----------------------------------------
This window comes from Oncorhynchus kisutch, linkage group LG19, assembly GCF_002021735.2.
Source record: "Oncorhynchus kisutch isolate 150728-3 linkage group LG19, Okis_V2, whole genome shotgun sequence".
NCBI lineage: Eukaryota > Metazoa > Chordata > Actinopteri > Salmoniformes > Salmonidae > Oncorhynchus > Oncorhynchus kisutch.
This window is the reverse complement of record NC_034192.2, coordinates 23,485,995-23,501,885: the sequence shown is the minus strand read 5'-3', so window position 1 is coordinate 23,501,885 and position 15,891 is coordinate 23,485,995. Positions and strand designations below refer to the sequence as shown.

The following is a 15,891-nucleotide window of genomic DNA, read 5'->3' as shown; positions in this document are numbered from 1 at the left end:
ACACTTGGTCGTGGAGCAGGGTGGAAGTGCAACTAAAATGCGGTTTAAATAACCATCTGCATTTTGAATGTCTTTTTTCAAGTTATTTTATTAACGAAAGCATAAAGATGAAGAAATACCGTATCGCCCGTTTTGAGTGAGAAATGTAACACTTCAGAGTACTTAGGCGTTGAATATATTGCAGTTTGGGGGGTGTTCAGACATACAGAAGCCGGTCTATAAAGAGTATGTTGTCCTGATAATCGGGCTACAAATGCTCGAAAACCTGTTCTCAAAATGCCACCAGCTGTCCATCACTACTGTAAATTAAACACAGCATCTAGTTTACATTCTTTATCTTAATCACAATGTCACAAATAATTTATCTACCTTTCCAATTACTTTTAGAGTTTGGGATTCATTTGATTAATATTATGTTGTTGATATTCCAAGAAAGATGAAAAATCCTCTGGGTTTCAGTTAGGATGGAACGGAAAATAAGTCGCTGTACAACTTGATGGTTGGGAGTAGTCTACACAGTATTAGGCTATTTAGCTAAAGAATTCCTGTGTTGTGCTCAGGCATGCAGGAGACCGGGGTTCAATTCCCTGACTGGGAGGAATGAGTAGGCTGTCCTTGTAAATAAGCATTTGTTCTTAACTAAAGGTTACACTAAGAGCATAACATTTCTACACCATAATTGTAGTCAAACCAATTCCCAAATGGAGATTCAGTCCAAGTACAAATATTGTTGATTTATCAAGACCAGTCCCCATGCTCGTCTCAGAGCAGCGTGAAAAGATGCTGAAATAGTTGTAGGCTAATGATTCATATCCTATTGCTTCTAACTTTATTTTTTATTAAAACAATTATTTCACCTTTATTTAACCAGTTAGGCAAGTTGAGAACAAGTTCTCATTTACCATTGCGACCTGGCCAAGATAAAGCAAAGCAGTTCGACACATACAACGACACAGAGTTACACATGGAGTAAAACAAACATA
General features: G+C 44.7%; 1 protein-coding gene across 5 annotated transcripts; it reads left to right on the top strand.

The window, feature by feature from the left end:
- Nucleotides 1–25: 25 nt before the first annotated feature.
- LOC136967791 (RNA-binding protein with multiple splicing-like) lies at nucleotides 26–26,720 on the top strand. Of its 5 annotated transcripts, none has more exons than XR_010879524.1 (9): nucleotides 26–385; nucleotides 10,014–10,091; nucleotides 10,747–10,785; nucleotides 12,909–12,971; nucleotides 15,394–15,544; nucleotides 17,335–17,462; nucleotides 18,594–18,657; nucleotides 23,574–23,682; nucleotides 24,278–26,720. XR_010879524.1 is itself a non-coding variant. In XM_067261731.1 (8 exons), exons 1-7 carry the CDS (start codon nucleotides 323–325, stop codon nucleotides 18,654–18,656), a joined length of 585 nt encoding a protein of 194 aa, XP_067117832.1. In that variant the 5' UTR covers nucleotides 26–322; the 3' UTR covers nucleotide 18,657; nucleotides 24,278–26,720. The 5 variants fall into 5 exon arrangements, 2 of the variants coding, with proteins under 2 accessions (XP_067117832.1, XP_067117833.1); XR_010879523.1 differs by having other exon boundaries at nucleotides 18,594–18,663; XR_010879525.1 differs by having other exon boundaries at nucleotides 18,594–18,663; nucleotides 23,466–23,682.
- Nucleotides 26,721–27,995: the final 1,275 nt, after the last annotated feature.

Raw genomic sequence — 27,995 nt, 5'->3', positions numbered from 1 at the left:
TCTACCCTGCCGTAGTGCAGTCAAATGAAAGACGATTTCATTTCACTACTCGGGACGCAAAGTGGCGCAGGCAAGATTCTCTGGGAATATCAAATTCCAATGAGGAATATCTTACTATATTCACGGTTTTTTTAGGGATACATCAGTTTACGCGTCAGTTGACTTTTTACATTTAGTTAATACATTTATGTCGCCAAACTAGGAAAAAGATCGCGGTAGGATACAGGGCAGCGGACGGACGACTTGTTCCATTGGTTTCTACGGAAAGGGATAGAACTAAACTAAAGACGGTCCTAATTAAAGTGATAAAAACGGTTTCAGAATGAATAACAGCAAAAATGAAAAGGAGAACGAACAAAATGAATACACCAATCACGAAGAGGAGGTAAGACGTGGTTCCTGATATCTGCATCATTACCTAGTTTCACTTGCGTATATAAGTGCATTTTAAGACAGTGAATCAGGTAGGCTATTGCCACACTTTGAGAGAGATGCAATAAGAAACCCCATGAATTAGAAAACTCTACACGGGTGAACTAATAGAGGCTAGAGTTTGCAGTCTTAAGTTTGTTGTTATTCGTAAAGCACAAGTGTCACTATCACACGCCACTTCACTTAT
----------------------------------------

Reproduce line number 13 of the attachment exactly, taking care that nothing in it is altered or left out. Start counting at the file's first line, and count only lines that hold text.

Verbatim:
TCTACCCTGCCGTAGTGCAGTCAAATGAAAGACGATTTCATTTCACTACTCGGGACGCAAAGTGGCGCAGGCAAGATTCTCTGGGAATATCAAATTCCAATGAGGAATATCTTACTATATTCACGGTTTTTTTAGGGATACATCAGTTTACGCGTCAGTTGACTTTTTACATTTAGTTAATACATTTATGTCGCCAAACTAGGAAAAAGATCGCGGTAGGATACAGGGCAGCGGACGGACGACTTGTTCCATTGGTTTCTACGGAAAGGGATAGAACTAAACTAAAGACGGTCCTAATTAAAGTGATAAAAACGGTTTCAGAATGAATAACAGCAAAAATGAAAAGGAGAACGAACAAAATGAATACACCAATCACGAAGAGGAGGTAAGACGTGGTTCCTGATATCTGCATCATTACCTAGTTTCACTTGCGTATATAAGTGCATTTTAAGACAGTGAATCAGGTAGGCTATTGCCACACTTTGAGAGAGATGCAATAAGAAACCCCATGAATTAGAAAACTCTACACGGGTGAACTAATAGAGGCTAGAGTTTGCAGTCTTAAGTTTGTTGTTATTCGTAAAGCACAAGTGTCACTATCACACGCCACTTCACTTAT